“Invisible migrations”: megaprojects, social ties and south-south migration from Zimbabwe to Mozambique

Tomás Cebola, Instituto Nacional de Estatística (INE)
Alisson F. Barbieri, Universidade Federal de Minas Gerais (UFMG)
Gisela Zapata, Federal University of Minas Gerais

This article analyses the dynamics of international South-South migration through the case study of the recent immigration of Zimbabweans to the province of Tete, Mozambique, historically a region of emigration. We examine immigrants’ socio-demographic characteristics, as well as the individual, family and structural conditions and motivations underlying this new migration flow. The analysis combines quantitative data from the 2007 Mozambican Census and administrative records for immigrant workers from the Provincial Directorate of Labour, Employment and Social Security, with semi-structured interviews with Zimbabwean immigrants in Tete. The results indicate a multiplicity of factors that contributed to the recent wave of Zimbabwean immigration in Tete. In addition to economic and subsistence motivations, social and cultural aspects related to the long tradition of intra-regional mobility in Southern Africa, facilitated by relatively porous borders and strong cultural, linguistic and kinship ties, seem to be important. We also discuss how the installation of mining megaprojects with Brazilian capital in Tete contributed to its attractiveness as a migrant destination, as well as the increasing international migration in a context of increasing violence and labour precarization.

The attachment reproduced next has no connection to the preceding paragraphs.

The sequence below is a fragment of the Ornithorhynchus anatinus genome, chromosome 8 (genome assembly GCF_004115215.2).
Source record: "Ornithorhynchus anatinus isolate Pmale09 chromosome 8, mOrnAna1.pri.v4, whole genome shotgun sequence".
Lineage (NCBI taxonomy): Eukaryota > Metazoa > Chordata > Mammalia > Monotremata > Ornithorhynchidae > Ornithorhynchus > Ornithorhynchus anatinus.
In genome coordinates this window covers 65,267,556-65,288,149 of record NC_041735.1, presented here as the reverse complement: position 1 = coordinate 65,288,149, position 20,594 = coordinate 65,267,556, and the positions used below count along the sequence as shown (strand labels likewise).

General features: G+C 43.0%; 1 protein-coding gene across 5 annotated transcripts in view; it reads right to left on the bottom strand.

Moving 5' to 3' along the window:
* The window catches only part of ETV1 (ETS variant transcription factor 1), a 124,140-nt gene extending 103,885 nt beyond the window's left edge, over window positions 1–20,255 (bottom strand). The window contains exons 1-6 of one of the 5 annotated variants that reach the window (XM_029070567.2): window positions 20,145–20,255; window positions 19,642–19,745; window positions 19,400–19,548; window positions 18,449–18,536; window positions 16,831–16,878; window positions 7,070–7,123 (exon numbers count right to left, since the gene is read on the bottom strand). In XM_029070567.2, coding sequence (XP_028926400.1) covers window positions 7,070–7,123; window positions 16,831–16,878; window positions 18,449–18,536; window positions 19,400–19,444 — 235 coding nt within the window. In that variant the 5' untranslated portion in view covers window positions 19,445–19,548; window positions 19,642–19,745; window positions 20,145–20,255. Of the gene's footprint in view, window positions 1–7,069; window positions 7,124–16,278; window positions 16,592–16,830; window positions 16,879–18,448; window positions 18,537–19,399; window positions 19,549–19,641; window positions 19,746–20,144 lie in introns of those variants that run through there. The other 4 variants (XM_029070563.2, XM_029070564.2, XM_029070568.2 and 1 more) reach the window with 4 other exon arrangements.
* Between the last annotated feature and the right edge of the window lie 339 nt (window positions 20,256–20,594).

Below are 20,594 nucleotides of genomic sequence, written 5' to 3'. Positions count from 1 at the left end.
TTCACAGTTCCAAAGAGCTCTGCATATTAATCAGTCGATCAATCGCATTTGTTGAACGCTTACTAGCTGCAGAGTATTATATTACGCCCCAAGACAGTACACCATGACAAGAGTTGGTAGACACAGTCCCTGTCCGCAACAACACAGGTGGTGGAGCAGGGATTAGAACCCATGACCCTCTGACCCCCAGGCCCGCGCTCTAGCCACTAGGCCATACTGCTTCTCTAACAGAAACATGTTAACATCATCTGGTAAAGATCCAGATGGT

Keywords: International migration, Qualitative data/methods/approaches, Migrant populations

See extended abstract.

  Presented in Session 75. Social Ties, Family Reunification, and Housing Conditions among International Migrants